17 Oct 2007

Towards a model of knowledge transfer with e-tools

An important issue with e-learning projects and projects in general is follow-up. Many good projects stop after a short cycle and its results are rarely used for follow-up projects.

After a walkthrough meeting I attended last year, a very good presentation was made by Maria Kochanska, who hosted the meeting. Her mindmaps are here: http://www.le.ac.uk/beyonddistance/Files/Mind%20map.ppt#256,1,Dia 1 1

One of the conclusions is exactly the same as the topic I address here: We don't try hard enough letting others benefit from our experience. When I suggested yesterday in yet another workshop we use the available knowledge more efficiently by providing a database of people with certain experiences, the replies I got weren't all positive.

Often people are afraid they will become a commodity for too many others. My response to this: it's a market, baby. How are we going to make the results of projects known if the people that were involved in them are afraid to show themselves? And if enough others are interested, what you know becomes valuable and you can price it. And if you really want only to disseminate to very few, price it high.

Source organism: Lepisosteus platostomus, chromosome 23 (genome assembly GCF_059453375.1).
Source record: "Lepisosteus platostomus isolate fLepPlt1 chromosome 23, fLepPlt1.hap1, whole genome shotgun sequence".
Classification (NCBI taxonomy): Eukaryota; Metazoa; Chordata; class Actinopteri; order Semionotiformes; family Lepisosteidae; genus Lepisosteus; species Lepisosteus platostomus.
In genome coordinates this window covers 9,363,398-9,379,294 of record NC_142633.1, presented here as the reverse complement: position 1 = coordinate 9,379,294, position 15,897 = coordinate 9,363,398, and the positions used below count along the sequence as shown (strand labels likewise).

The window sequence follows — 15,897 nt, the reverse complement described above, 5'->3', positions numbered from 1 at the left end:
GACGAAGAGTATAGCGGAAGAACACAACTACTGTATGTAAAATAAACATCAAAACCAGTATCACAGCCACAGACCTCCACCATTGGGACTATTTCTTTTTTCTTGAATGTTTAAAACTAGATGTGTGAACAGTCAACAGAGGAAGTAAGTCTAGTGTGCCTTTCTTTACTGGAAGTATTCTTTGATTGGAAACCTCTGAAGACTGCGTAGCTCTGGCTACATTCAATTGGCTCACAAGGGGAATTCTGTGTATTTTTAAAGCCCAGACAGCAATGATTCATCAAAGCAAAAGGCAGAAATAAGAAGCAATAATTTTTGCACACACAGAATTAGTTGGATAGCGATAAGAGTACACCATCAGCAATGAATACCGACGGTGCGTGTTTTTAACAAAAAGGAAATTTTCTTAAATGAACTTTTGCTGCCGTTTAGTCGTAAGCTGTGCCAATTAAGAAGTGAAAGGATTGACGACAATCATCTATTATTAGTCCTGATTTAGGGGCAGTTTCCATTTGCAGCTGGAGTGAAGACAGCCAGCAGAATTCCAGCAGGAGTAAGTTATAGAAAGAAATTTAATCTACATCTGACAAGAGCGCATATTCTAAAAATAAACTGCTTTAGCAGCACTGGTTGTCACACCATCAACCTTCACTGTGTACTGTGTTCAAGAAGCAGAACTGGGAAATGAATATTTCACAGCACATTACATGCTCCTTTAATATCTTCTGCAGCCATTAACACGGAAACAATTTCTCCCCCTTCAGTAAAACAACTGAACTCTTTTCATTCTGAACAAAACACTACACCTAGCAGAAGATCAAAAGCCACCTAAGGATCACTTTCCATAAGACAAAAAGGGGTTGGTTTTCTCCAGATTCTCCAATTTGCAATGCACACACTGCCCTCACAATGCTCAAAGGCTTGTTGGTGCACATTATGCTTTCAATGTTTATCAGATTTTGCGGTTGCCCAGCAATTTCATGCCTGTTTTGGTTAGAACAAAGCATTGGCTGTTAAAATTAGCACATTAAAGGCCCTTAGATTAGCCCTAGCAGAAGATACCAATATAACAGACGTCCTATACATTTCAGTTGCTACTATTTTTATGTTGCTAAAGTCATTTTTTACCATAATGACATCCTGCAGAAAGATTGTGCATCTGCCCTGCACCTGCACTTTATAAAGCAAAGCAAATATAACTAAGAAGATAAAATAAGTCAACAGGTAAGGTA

In e-learning this model has been adopted from the start. Since the folks involved in e-learning are aware of their price, they routinely charge for what they have to offer. This is not all bad, as long as you adopt a balanced strategy. If some of what you learned was publicly funded, it's only fair to charge less to public bodies. Who knows how you'll benefit from what you've shown to others?

An even better model would be to transfer your knowledge to organizations, as they are generally more capable to retain knowledge. But the scale is also important here. Large organizations tend to protect their embedded knowledge stronger so perhaps it's advisable to transfer what you know to people in medium-sized companies or institutions.

Working out a model to distribute costs for knowledge transfer is one of the more poignant tasks, which I feel is certainly worth pursuing. Certainly e-tools are very helpful for this. I'll try to elaborate on this later.

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